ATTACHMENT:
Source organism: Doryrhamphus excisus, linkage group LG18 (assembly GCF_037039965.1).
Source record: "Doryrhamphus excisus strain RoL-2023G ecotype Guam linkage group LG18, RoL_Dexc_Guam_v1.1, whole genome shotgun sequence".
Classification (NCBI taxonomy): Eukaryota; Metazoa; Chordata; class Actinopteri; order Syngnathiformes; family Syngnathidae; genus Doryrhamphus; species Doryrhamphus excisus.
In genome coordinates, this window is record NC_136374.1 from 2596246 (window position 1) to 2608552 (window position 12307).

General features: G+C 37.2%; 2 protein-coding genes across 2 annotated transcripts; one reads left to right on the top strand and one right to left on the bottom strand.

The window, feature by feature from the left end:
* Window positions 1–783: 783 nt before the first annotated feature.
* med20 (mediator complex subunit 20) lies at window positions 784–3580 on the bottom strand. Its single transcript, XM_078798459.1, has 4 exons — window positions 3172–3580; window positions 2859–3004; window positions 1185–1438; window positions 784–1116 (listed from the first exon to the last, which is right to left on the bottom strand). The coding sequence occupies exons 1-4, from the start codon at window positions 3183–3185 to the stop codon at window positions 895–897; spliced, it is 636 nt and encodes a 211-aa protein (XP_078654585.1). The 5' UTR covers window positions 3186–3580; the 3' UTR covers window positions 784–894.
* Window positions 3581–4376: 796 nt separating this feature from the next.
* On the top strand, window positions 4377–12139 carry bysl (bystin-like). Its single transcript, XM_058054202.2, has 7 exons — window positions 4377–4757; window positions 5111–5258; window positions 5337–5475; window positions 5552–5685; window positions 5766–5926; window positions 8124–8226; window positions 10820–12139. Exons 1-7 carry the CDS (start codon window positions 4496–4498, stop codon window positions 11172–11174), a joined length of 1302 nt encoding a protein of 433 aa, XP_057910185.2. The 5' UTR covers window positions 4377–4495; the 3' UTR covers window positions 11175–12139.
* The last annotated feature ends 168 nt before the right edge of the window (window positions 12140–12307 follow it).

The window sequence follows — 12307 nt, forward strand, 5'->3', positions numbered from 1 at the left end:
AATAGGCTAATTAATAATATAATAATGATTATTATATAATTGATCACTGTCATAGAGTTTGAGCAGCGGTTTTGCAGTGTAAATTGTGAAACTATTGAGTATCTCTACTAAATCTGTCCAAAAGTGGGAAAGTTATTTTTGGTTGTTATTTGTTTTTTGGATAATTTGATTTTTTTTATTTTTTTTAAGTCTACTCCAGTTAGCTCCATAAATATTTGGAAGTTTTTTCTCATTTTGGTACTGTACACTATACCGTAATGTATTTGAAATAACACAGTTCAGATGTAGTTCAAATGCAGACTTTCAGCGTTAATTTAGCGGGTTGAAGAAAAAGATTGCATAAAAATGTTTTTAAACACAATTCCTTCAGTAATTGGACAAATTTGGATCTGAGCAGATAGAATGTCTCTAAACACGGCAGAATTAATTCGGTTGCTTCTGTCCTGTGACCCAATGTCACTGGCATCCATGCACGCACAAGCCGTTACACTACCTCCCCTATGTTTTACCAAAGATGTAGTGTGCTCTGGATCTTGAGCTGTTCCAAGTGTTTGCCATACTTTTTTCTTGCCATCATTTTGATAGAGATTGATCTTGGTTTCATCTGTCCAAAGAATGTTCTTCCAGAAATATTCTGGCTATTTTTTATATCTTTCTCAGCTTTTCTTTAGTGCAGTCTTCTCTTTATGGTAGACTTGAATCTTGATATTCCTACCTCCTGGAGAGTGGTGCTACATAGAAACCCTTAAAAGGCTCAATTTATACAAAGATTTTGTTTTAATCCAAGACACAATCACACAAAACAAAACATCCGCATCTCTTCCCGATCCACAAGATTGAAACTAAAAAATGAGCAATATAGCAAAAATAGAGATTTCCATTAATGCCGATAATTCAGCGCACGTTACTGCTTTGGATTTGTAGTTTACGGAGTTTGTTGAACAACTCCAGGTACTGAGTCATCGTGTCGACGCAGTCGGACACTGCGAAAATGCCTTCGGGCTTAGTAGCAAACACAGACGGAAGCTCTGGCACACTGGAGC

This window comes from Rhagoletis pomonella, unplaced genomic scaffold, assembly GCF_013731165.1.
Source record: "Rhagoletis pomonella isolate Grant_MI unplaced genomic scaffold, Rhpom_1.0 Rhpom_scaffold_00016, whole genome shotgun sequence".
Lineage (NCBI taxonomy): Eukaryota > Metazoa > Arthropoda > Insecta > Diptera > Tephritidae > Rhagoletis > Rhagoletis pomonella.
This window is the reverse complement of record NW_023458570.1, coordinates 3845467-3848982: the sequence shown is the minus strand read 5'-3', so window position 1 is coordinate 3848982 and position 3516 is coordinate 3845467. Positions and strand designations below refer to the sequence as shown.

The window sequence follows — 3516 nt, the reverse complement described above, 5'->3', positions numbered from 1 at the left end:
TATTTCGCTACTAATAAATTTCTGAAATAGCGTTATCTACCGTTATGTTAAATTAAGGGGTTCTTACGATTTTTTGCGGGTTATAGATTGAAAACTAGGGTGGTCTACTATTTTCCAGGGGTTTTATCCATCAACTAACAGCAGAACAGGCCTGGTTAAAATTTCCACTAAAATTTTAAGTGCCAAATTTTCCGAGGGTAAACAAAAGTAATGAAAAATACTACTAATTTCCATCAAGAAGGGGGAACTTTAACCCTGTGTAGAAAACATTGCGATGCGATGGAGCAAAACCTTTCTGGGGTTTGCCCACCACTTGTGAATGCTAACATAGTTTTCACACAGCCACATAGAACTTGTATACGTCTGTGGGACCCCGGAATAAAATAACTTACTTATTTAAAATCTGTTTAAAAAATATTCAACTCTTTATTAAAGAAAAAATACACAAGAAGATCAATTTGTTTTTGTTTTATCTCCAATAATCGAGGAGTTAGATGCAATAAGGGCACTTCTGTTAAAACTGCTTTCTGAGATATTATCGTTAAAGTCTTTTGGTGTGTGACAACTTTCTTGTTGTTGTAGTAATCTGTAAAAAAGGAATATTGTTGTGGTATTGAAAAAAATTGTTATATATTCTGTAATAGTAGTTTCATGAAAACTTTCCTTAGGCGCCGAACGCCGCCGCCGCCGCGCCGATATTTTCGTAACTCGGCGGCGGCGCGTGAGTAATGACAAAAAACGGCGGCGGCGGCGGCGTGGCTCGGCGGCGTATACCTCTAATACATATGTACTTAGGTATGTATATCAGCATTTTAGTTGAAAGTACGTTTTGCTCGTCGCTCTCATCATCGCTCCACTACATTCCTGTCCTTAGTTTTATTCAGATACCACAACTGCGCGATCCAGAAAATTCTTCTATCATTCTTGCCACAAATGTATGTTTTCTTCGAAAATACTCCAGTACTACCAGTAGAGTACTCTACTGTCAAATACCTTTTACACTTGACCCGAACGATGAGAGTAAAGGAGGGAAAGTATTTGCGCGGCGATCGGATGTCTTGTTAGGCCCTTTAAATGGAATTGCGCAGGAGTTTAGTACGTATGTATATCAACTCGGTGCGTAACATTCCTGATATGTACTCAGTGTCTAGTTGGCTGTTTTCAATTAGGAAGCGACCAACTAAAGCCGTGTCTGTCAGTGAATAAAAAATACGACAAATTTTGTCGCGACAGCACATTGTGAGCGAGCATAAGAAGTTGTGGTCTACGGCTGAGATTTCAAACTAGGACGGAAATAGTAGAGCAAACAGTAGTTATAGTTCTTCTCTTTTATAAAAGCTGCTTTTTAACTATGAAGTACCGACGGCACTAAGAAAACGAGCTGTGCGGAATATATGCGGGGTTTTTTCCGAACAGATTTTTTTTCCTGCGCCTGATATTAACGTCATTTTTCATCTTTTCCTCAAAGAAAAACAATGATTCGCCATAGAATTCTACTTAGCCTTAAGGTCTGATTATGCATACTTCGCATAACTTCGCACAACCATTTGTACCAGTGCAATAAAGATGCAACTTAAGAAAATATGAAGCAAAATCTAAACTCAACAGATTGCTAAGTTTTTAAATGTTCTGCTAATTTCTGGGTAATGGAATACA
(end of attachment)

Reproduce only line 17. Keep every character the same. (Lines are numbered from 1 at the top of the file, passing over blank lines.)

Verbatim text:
This window is the reverse complement of record NW_023458570.1, coordinates 3845467-3848982: the sequence shown is the minus strand read 5'-3', so window position 1 is coordinate 3848982 and position 3516 is coordinate 3845467. Positions and strand designations below refer to the sequence as shown.